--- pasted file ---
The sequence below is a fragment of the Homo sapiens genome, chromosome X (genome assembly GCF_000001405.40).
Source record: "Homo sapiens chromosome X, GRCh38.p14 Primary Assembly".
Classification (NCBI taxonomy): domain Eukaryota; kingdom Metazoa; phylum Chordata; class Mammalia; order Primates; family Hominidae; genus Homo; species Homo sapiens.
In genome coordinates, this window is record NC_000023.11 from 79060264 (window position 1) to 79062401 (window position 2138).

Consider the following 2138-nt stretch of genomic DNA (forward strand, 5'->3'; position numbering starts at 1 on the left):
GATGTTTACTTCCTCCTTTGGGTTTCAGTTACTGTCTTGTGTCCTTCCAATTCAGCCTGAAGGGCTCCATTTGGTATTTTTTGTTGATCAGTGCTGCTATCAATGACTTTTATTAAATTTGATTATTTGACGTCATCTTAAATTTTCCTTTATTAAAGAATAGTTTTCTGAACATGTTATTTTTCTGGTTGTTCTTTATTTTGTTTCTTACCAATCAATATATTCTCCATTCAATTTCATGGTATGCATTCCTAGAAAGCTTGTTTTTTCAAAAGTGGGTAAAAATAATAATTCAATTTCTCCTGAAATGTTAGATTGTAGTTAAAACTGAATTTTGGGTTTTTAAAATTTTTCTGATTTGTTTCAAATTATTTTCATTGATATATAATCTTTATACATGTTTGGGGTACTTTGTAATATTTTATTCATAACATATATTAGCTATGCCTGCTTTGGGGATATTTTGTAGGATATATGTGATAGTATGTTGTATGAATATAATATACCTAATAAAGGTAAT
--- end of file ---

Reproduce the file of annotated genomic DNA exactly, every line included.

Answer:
The sequence below is a fragment of the Homo sapiens genome, chromosome X (genome assembly GCF_000001405.40).
Source record: "Homo sapiens chromosome X, GRCh38.p14 Primary Assembly".
Classification (NCBI taxonomy): domain Eukaryota; kingdom Metazoa; phylum Chordata; class Mammalia; order Primates; family Hominidae; genus Homo; species Homo sapiens.
In genome coordinates, this window is record NC_000023.11 from 79060264 (window position 1) to 79062401 (window position 2138).

Consider the following 2138-nt stretch of genomic DNA (forward strand, 5'->3'; position numbering starts at 1 on the left):
GATGTTTACTTCCTCCTTTGGGTTTCAGTTACTGTCTTGTGTCCTTCCAATTCAGCCTGAAGGGCTCCATTTGGTATTTTTTGTTGATCAGTGCTGCTATCAATGACTTTTATTAAATTTGATTATTTGACGTCATCTTAAATTTTCCTTTATTAAAGAATAGTTTTCTGAACATGTTATTTTTCTGGTTGTTCTTTATTTTGTTTCTTACCAATCAATATATTCTCCATTCAATTTCATGGTATGCATTCCTAGAAAGCTTGTTTTTTCAAAAGTGGGTAAAAATAATAATTCAATTTCTCCTGAAATGTTAGATTGTAGTTAAAACTGAATTTTGGGTTTTTAAAATTTTTCTGATTTGTTTCAAATTATTTTCATTGATATATAATCTTTATACATGTTTGGGGTACTTTGTAATATTTTATTCATAACATATATTAGCTATGCCTGCTTTGGGGATATTTTGTAGGATATATGTGATAGTATGTTGTATGAATATAATATACCTAATAAAGGTAAT